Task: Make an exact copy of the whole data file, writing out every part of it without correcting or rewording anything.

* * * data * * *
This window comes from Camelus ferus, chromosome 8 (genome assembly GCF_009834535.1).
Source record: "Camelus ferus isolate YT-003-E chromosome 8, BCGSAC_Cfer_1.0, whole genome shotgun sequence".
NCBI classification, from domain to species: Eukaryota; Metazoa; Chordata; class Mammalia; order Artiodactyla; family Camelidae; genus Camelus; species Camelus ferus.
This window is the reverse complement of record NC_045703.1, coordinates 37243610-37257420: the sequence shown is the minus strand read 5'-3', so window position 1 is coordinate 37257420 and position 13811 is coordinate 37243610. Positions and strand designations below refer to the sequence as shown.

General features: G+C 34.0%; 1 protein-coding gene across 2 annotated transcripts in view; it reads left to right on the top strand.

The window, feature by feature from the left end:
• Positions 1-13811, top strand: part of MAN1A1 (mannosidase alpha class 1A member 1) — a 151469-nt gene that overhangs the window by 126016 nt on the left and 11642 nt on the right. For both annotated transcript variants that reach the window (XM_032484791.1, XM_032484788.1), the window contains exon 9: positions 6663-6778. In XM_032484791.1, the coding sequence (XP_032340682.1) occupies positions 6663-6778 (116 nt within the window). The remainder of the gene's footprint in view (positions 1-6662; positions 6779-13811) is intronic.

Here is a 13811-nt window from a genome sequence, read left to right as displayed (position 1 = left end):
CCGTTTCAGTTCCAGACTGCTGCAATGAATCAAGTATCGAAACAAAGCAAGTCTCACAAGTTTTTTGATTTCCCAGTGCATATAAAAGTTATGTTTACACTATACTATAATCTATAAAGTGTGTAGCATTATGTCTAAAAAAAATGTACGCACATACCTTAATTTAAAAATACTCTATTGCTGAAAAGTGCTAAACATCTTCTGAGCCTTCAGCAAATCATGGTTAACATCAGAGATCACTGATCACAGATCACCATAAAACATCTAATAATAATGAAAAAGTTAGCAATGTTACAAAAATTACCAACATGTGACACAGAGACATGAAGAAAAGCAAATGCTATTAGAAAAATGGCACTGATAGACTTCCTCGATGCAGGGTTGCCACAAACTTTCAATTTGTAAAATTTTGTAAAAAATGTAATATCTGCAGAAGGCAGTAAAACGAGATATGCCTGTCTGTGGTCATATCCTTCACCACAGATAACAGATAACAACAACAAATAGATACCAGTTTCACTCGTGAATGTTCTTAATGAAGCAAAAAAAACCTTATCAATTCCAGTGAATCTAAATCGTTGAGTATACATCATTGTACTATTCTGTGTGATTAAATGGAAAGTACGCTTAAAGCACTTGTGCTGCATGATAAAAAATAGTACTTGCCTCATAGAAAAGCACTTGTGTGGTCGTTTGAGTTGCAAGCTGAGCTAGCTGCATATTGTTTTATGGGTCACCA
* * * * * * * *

This window comes from Camelus ferus, chromosome 8 (genome assembly GCF_009834535.1).
Source record: "Camelus ferus isolate YT-003-E chromosome 8, BCGSAC_Cfer_1.0, whole genome shotgun sequence".
NCBI classification, from domain to species: Eukaryota; Metazoa; Chordata; class Mammalia; order Artiodactyla; family Camelidae; genus Camelus; species Camelus ferus.
This window is the reverse complement of record NC_045703.1, coordinates 37243610-37257420: the sequence shown is the minus strand read 5'-3', so window position 1 is coordinate 37257420 and position 13811 is coordinate 37243610. Positions and strand designations below refer to the sequence as shown.

General features: G+C 34.0%; 1 protein-coding gene across 2 annotated transcripts in view; it reads left to right on the top strand.

The window, feature by feature from the left end:
• Positions 1-13811, top strand: part of MAN1A1 (mannosidase alpha class 1A member 1) — a 151469-nt gene that overhangs the window by 126016 nt on the left and 11642 nt on the right. For both annotated transcript variants that reach the window (XM_032484791.1, XM_032484788.1), the window contains exon 9: positions 6663-6778. In XM_032484791.1, the coding sequence (XP_032340682.1) occupies positions 6663-6778 (116 nt within the window). The remainder of the gene's footprint in view (positions 1-6662; positions 6779-13811) is intronic.

Here is a 13811-nt window from a genome sequence, read left to right as displayed (position 1 = left end):
CCGTTTCAGTTCCAGACTGCTGCAATGAATCAAGTATCGAAACAAAGCAAGTCTCACAAGTTTTTTGATTTCCCAGTGCATATAAAAGTTATGTTTACACTATACTATAATCTATAAAGTGTGTAGCATTATGTCTAAAAAAAATGTACGCACATACCTTAATTTAAAAATACTCTATTGCTGAAAAGTGCTAAACATCTTCTGAGCCTTCAGCAAATCATGGTTAACATCAGAGATCACTGATCACAGATCACCATAAAACATCTAATAATAATGAAAAAGTTAGCAATGTTACAAAAATTACCAACATGTGACACAGAGACATGAAGAAAAGCAAATGCTATTAGAAAAATGGCACTGATAGACTTCCTCGATGCAGGGTTGCCACAAACTTTCAATTTGTAAAATTTTGTAAAAAATGTAATATCTGCAGAAGGCAGTAAAACGAGATATGCCTGTCTGTGGTCATATCCTTCACCACAGATAACAGATAACAACAACAAATAGATACCAGTTTCACTCGTGAATGTTCTTAATGAAGCAAAAAAAACCTTATCAATTCCAGTGAATCTAAATCGTTGAGTATACATCATTGTACTATTCTGTGTGATTAAATGGAAAGTACGCTTAAAGCACTTGTGCTGCATGATAAAAAATAGTACTTGCCTCATAGAAAAGCACTTGTGTGGTCGTTTGAGTTGCAAGCTGAGCTAGCTGCATATTGTTTTATGGGTCACCA